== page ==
Give Grease A Chance

Recycling isn’t just about cans and bottles; across California, used cooking oil from restaurants is getting a second life in the form of an alternative fuel called biodiesel. Cooperatives are buying it in bulk or brewing it in their backyards, and the city of Berkeley uses it to run its heavy vehicles. Public pumps are opening in Mendocino County, and Coachella-based Imperial Western Products (IWP) has more than doubled its sales in the past year. But despite its popularity, biodiesel is an outlaw fuel in California, where state officials have yet to approve it.
Biodiesel can be used in diesel engines with little or no engine modification, and it’s better for the air: biodiesel-run engines produce less greenhouse gases, carbon monoxide, volatile organic compounds (VOCs), and cancer-causing particulates than fossil fuels. “Every state in the union is embracing biodiesel,” says IWP’s Bob Clark, “while California is writing regulatory rules to exclude it.”
Case in point: The California Air Resources Board (CARB) is currently setting new standards for fleet emissions—including particulates, VOCs, and nitrogen oxides (NOx). Focusing on trash and recycling trucks, CARB is reviewing fuel and technology choices that may help cut down on disease-causing emissions. But CARB has steadfastly rejected biodiesel while embracing costlier nonrenewables such as compressed natural gas (CNG). Why the reluctance?
CARB says NOx (nitrogen oxide, a precursor to smog) is the culprit. Biodiesel produces significantly lower levels of particulates and VOCs, which have been implicated in a host of respiratory ills, but doesn’t offer reductions in ozone-related NOx emissions. “After-treatment devices,” which can be affixed to any exhaust system, would fix that problem. But it’s not enough, says CARB’s Nancy Steele: “Biodiesel has not been verified as an alternative fuel by our verification procedure, and equipment manufacturers must cover the fuel in their warranties, which they don’t.”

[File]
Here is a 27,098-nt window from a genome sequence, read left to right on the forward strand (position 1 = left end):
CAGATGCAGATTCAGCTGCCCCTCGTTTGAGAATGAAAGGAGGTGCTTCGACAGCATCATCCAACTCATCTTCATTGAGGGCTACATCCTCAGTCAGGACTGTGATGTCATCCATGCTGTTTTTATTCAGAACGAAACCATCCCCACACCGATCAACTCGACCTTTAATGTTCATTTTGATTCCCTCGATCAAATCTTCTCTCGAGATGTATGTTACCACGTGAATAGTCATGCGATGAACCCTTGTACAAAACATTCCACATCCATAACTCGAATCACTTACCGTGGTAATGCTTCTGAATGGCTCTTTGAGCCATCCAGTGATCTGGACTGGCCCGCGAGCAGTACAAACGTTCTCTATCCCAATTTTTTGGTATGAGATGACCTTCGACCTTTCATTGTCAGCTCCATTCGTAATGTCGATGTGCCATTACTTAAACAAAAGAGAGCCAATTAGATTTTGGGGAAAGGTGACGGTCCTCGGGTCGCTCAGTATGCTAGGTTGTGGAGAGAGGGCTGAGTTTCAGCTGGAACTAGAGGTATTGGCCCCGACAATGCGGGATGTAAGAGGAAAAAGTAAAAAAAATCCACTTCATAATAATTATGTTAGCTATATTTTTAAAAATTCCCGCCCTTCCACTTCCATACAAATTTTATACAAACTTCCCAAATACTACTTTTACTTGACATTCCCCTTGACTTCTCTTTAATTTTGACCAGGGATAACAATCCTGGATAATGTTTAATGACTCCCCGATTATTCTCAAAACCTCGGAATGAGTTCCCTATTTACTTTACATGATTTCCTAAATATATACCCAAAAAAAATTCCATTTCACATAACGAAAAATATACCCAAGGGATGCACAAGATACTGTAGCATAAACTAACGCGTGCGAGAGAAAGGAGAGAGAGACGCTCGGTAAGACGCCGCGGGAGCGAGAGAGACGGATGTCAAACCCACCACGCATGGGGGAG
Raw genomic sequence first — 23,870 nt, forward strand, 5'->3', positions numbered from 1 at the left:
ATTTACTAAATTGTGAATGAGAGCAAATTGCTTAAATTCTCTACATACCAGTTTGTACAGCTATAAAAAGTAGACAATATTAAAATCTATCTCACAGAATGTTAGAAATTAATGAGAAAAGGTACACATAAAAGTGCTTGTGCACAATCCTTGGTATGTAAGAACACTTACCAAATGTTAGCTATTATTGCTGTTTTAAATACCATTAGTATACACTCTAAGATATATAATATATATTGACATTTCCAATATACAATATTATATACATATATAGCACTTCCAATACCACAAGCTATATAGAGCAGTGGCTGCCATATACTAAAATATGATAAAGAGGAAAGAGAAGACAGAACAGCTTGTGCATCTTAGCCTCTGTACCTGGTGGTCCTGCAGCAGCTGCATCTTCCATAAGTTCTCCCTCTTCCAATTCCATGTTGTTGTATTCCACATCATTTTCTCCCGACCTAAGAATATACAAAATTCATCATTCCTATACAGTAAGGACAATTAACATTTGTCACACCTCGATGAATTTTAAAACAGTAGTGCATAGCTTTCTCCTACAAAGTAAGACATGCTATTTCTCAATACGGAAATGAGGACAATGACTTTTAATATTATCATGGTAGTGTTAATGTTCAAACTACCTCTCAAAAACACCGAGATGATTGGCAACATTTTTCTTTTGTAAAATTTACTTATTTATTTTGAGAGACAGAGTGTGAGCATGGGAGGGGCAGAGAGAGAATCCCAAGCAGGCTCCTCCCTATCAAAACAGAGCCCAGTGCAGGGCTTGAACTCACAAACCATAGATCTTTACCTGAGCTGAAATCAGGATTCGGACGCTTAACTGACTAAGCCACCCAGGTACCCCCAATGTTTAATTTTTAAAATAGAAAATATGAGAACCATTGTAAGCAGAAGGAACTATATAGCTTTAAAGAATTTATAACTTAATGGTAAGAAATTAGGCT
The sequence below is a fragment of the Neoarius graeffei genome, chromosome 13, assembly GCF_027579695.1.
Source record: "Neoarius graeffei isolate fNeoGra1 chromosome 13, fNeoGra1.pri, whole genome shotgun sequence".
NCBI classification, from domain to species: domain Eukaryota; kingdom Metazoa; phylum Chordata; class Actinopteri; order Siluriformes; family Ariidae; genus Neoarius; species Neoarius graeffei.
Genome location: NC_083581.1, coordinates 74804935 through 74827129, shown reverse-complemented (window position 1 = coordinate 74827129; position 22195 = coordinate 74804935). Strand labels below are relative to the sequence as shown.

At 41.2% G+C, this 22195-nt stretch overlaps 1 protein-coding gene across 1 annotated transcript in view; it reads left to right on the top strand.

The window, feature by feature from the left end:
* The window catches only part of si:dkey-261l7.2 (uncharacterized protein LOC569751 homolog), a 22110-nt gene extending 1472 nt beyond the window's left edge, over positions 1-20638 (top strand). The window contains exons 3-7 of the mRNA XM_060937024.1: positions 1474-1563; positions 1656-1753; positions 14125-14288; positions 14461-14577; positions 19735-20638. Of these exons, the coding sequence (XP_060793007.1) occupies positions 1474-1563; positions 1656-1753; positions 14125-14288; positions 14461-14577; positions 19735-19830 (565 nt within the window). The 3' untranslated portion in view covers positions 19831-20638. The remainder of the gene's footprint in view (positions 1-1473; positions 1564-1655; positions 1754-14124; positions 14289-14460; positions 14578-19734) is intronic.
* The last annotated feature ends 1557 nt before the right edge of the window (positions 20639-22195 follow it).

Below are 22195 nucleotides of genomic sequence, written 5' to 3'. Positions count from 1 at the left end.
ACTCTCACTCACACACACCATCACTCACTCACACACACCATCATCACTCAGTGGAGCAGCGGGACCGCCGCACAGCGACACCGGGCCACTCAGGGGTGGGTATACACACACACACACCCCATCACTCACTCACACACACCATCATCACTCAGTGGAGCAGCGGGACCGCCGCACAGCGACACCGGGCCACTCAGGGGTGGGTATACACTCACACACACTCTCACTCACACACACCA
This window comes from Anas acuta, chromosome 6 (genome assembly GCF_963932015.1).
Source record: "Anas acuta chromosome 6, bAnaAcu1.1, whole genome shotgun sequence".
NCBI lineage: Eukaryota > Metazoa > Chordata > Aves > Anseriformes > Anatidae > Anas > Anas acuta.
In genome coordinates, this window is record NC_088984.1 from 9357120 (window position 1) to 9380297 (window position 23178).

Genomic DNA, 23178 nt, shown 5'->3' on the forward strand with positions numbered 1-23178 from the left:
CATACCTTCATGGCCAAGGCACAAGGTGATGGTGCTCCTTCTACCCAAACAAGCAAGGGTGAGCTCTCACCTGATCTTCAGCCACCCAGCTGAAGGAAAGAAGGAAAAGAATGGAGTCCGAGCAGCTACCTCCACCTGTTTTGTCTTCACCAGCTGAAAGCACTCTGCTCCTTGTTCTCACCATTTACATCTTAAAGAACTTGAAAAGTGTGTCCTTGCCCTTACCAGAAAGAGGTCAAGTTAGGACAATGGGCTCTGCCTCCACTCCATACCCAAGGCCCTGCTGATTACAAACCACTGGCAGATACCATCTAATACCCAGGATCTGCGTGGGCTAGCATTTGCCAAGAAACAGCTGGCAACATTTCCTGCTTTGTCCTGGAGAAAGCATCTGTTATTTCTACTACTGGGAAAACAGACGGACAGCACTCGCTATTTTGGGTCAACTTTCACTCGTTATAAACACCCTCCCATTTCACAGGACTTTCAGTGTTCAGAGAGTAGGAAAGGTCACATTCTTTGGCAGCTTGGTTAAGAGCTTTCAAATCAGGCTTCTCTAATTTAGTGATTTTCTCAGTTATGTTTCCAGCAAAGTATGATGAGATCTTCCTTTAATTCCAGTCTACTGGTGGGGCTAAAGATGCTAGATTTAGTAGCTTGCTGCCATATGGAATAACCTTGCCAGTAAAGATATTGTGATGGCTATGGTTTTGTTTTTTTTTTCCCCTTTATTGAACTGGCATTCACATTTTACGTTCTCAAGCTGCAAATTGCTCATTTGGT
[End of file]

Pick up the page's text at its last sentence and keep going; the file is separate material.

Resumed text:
Dave Williamson, who runs Berkeley’s recycling fleet on 100 percent biodiesel (B100), says warranties are a red herring: “Most of the vehicles on the road aren’t even under engine warranty—especially the smokers.” IWP’s Bob Clark adds, “Engine companies do not warranty fuel—whether it’s biodiesel or petrodiesel.”
Clark also questions CARB’s verification stipulation, since biodiesel has already been subject to the federal EPA’s strict testing required by the Clean Air Act. He adds that CNG did not have to undergo the CARB’s verification procedure. Rather, “It was ‘grandfathered’ in.” The cost of the testing and certification process is steep, but the National Biodiesel Board (NBB)—its only high-profile lobbying group—is picking up the tab to test B20, a blend of 20 percent biodiesel and 80 percent petrodiesel. So far, no one has stepped up to fund verification for B100, which has far less emissions than B20.
Missouri-based NBB campaigns for biodiesel made from virgin vegetable oil, as a means to open new markets to Midwestern farmers. But because California grows little in the way of oilseed crops, the state’s biodiesel producers make their product from recycled cooking oil, which Fred Wellons of Baker Commodities calls “a California solution to a California problem.”
Biodiesel from cooking oil is nearly identical to that made from virgin soybean oil. Dr. Randall Von Wedell of Point Richmond’s CytoCulture says, “The ideal scenario for producing an alternative fuel or additive would be to have a local plant process local waste oil for use in a local market.” California biodiesel producers, distributors, and co-ops are doing just that, but for biodiesel to have a broader impact, it will need the state’s seal of approval.
California’s landmark AB 1493, passed in 2002, orders CARB to propose ways to cut emissions of carbon dioxide and other gases suspected of causing global warming, starting with 2009 car models. The bill could give biodiesel yet another chance to shine, since over the course of its lifecycle, the fuel adds no net increase in carbon dioxide to the atmosphere.
Biodiesel costs half again as much as petrodiesel, and even though the biofuel is not subject to the same price fluctuations as fossil fuels, the differential remains daunting to many industrial fleets. Yet divided among Berkeley households, the cost of running the city’s fleets seems like a good deal. “It’s not that much money if you think about it,” says Von Wedell. “It costs approximately four dollars per household per year—the cost of a cup of coffee and a scone.”

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